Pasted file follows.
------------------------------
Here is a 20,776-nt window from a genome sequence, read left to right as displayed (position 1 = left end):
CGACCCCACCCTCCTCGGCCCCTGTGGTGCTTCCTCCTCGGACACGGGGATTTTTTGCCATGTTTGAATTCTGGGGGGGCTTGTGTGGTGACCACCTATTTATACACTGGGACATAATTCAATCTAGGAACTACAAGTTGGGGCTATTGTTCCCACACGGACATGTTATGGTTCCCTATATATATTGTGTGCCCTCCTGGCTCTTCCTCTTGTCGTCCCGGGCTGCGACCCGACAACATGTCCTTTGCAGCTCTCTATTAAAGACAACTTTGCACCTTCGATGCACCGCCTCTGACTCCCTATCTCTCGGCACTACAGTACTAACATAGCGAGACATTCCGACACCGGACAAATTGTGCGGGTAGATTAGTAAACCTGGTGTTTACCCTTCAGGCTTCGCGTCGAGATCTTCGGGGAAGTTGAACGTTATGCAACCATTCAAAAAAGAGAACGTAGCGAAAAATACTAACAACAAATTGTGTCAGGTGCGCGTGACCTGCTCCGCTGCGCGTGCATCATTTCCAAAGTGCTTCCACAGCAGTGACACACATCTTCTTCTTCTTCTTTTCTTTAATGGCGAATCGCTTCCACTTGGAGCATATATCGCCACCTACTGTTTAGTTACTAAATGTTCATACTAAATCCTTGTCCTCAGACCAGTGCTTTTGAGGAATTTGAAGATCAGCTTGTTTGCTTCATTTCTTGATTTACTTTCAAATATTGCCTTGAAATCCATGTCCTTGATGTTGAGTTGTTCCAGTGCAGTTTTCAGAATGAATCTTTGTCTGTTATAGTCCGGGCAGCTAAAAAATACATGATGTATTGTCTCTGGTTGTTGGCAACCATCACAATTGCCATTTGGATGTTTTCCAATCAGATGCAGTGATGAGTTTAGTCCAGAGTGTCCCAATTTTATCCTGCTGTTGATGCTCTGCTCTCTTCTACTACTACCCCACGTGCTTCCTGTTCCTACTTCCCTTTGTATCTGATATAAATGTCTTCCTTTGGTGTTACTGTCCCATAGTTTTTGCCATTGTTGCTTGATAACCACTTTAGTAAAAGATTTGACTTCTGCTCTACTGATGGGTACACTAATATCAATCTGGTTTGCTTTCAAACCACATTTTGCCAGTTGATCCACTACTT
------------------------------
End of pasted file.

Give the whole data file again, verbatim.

Here is a 20,776-nt window from a genome sequence, read left to right as displayed (position 1 = left end):
CGACCCCACCCTCCTCGGCCCCTGTGGTGCTTCCTCCTCGGACACGGGGATTTTTTGCCATGTTTGAATTCTGGGGGGGCTTGTGTGGTGACCACCTATTTATACACTGGGACATAATTCAATCTAGGAACTACAAGTTGGGGCTATTGTTCCCACACGGACATGTTATGGTTCCCTATATATATTGTGTGCCCTCCTGGCTCTTCCTCTTGTCGTCCCGGGCTGCGACCCGACAACATGTCCTTTGCAGCTCTCTATTAAAGACAACTTTGCACCTTCGATGCACCGCCTCTGACTCCCTATCTCTCGGCACTACAGTACTAACATAGCGAGACATTCCGACACCGGACAAATTGTGCGGGTAGATTAGTAAACCTGGTGTTTACCCTTCAGGCTTCGCGTCGAGATCTTCGGGGAAGTTGAACGTTATGCAACCATTCAAAAAAGAGAACGTAGCGAAAAATACTAACAACAAATTGTGTCAGGTGCGCGTGACCTGCTCCGCTGCGCGTGCATCATTTCCAAAGTGCTTCCACAGCAGTGACACACATCTTCTTCTTCTTCTTTTCTTTAATGGCGAATCGCTTCCACTTGGAGCATATATCGCCACCTACTGTTTAGTTACTAAATGTTCATACTAAATCCTTGTCCTCAGACCAGTGCTTTTGAGGAATTTGAAGATCAGCTTGTTTGCTTCATTTCTTGATTTACTTTCAAATATTGCCTTGAAATCCATGTCCTTGATGTTGAGTTGTTCCAGTGCAGTTTTCAGAATGAATCTTTGTCTGTTATAGTCCGGGCAGCTAAAAAATACATGATGTATTGTCTCTGGTTGTTGGCAACCATCACAATTGCCATTTGGATGTTTTCCAATCAGATGCAGTGATGAGTTTAGTCCAGAGTGTCCCAATTTTATCCTGCTGTTGATGCTCTGCTCTCTTCTACTACTACCCCACGTGCTTCCTGTTCCTACTTCCCTTTGTATCTGATATAAATGTCTTCCTTTGGTGTTACTGTCCCATAGTTTTTGCCATTGTTGCTTGATAACCACTTTAGTAAAAGATTTGACTTCTGCTCTACTGATGGGTACACTAATATCAATCTGGTTTGCTTTCAAACCACATTTTGCCAGTTGATCCACTACTT